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Big yellas infest Blowering
  |  First Published: November 2013



When you are in gorgeous surroundings with Goldilocks weather (neither too hot nor too cold), catching fish at this time of year is always a bonus.

Most species are quite active and getting about freely, making them quite easy to catch at times.

At Blowering Dam your main target this month will likely be golden perch. The goldens so far this spring have been sensational, with some huge yellas proving that Blowering is up there with the best lakes in the country when it comes to landing a trophy golden.

I have been making the most of the great fishing, landing a heap of big goldens including a massive 661mm fish which is a pending ANSA length-only national record. It is not verified yet but I will keep you posted.

At Blowering countless 600mm-plus fish are caught each year so when fishing here you are always in with the chance of a monster. The next fish you hook could be that trophy you will never forget.

The awesome yella fishing should continue this month as these fish continue to bulk up on a smorgasbord of food.

Best time to target them, particularly on hotter days, is late afternoon but on those cooler days, particularly windy and overcast, they can bite in gentlemen’s hours in the middle of the day. This is great news if you don’t like those early starts or can’t hang around until the late afternoon bite.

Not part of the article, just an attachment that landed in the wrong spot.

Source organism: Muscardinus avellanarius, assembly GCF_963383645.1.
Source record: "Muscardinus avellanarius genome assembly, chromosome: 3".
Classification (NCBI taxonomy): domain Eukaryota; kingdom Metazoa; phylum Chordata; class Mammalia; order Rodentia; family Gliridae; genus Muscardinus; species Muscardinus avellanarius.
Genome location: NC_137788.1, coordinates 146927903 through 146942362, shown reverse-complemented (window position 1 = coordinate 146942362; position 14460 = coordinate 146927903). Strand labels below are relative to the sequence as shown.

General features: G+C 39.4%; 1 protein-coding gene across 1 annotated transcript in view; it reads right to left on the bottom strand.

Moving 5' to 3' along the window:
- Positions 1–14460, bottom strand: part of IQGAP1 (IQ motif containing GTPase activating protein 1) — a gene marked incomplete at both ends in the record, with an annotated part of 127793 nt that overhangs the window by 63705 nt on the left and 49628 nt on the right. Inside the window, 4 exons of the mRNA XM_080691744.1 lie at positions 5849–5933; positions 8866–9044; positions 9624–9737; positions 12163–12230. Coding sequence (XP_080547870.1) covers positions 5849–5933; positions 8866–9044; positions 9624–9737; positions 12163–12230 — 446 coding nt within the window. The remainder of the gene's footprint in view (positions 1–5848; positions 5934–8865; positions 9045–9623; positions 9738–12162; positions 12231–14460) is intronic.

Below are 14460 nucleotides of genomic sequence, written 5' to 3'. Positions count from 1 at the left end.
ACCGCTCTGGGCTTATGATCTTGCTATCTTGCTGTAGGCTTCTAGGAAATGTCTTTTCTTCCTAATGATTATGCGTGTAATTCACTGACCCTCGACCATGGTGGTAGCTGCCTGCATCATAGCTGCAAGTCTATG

Most anglers will target these fish with cast or trolled lures and it is hard to beat lipless crankbaits. The Balista Juggernaut has been my pick so far but others like the Jackall TN60 are accounting for plenty of fish.

Lipless cranks are very versatile as they work great on the cast and trolled. It seems every fish that swims likes them so you just never know what is going to whack one next.

There is a good chance of hooking a good trout while targeting the goldens at this time of year and you should also see a few redfin frequenting the shallows as well.

TROUT

With the new stream season open we can fish the lakes or the running water.

Trout will be firing in the creeks and rivers by now but if there is a heap of rain just prior to your trip and the rivers are to high and dirty for lure and fly fishing, hit the lakes.

If you’re a bait fisher, however, stick with the higher flowing creeks and rivers; this is when bait fishing comes into its own.

Simply drift a lightly weighted garden worm or wood grub along in the slower parts of the creek and strike as soon as your bait stops drifting.

If it stops drifting, it has been eaten by a fish or has become stuck on the bottom. Either way, strike as if it is a fish because it is often hard to tell the difference but striking every time will increase your chances of hooking fish.

This month we should see a bit more dry-fly action as insect life becomes more prevalent.

Best time to try for some surface action is right on dusk but the odd trout will stick its nose out during the day for a well-presented grasshopper imitation.

Team the hopper dry fly with a red Copper John gold bead-head nymph on a dropper and you should be able to get into fish all day long.

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